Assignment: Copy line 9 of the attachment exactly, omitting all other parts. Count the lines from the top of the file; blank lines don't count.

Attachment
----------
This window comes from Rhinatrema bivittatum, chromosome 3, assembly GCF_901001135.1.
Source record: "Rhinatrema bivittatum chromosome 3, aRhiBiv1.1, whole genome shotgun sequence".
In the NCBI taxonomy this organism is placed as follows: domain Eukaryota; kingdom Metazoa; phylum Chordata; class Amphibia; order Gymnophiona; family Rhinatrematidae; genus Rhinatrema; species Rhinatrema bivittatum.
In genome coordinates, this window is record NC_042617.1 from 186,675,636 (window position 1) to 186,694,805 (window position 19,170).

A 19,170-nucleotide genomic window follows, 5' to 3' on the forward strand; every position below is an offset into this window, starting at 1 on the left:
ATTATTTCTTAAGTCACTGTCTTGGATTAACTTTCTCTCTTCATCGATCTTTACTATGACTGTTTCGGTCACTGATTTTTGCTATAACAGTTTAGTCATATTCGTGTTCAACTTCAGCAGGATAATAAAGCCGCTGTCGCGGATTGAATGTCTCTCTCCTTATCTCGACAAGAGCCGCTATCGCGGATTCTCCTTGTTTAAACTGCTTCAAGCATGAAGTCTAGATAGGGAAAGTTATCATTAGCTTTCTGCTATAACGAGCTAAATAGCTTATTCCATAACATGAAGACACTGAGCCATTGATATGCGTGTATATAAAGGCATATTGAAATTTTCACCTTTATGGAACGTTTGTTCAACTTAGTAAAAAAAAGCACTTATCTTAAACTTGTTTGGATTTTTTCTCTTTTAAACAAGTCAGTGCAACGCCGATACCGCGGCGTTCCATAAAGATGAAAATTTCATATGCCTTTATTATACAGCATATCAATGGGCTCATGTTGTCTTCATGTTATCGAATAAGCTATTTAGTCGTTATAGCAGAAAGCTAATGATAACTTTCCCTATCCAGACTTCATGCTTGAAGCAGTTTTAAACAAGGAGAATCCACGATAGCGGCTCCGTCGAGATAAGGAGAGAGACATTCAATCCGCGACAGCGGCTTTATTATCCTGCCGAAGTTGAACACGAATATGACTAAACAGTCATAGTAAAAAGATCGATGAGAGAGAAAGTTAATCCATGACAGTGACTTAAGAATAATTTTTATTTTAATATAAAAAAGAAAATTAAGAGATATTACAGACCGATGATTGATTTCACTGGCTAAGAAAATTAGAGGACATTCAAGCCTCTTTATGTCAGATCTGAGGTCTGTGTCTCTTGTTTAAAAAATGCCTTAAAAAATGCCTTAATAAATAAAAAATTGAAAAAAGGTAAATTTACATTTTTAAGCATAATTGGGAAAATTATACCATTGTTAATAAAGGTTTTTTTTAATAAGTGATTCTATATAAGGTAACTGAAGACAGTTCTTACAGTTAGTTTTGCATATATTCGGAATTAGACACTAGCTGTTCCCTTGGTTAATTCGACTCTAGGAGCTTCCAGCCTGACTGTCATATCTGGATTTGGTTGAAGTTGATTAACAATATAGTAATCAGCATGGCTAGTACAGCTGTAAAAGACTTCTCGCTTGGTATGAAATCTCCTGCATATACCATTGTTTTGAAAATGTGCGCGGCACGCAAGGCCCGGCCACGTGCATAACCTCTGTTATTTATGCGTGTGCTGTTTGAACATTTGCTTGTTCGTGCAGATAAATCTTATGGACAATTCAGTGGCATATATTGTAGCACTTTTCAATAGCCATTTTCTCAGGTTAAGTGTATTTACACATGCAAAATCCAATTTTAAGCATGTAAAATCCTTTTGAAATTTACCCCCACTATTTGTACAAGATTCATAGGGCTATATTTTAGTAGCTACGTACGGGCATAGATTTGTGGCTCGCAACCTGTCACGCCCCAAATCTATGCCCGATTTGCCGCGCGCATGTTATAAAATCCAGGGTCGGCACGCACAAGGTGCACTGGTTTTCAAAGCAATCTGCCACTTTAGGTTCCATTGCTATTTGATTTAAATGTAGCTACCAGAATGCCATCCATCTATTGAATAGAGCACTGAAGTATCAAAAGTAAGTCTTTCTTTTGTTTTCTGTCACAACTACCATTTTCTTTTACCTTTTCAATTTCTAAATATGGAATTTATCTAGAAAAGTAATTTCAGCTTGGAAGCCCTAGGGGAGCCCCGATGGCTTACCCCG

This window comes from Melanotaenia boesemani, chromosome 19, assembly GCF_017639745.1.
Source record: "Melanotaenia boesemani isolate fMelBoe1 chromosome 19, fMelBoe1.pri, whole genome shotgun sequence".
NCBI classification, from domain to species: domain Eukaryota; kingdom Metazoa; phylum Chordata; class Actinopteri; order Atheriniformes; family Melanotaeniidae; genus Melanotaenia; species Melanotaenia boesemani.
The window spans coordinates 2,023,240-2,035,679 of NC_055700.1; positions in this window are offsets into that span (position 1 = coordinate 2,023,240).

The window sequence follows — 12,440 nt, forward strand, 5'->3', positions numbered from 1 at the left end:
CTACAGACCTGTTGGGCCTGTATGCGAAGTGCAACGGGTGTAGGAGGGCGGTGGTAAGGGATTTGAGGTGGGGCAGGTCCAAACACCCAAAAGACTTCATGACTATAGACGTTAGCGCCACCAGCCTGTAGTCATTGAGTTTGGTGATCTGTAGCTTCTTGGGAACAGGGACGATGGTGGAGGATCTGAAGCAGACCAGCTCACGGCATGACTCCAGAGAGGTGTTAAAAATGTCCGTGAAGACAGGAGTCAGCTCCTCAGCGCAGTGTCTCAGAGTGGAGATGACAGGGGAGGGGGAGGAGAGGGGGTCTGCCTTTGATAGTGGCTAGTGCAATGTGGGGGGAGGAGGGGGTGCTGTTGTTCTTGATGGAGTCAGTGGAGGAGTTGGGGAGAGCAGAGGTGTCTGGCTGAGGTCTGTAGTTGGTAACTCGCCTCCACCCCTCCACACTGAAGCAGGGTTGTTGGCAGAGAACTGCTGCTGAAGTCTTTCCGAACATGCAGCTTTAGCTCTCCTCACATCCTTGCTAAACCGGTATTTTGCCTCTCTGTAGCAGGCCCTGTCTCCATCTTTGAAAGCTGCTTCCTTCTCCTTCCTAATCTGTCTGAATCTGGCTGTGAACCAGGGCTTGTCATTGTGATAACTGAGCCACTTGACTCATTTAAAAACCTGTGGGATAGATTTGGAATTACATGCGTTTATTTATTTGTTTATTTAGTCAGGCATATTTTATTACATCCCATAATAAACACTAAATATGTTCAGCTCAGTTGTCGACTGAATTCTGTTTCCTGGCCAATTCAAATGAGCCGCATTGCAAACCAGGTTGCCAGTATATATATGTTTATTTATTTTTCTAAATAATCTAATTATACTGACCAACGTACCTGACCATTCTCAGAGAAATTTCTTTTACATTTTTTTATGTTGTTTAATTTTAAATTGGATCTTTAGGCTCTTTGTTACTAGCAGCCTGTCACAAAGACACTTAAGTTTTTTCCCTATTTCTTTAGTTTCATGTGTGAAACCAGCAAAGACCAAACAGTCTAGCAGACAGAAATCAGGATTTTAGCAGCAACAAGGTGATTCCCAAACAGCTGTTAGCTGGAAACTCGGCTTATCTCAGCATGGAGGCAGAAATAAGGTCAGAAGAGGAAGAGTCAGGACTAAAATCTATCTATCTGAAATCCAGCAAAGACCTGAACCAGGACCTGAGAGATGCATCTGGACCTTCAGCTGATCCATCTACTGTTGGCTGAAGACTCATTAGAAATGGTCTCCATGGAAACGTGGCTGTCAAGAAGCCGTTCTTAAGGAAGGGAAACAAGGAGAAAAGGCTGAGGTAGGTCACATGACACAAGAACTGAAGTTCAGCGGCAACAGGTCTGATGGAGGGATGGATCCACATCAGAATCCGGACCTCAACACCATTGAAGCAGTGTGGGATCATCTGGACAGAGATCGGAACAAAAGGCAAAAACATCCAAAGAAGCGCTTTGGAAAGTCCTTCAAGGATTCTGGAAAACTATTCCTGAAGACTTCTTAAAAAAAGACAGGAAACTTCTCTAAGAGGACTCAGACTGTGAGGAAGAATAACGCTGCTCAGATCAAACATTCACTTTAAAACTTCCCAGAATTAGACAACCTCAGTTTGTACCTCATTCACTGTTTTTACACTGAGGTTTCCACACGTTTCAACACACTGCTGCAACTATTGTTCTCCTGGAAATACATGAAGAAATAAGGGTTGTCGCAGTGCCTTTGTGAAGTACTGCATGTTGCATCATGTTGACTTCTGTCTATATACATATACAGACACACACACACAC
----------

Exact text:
NCBI classification, from domain to species: domain Eukaryota; kingdom Metazoa; phylum Chordata; class Actinopteri; order Atheriniformes; family Melanotaeniidae; genus Melanotaenia; species Melanotaenia boesemani.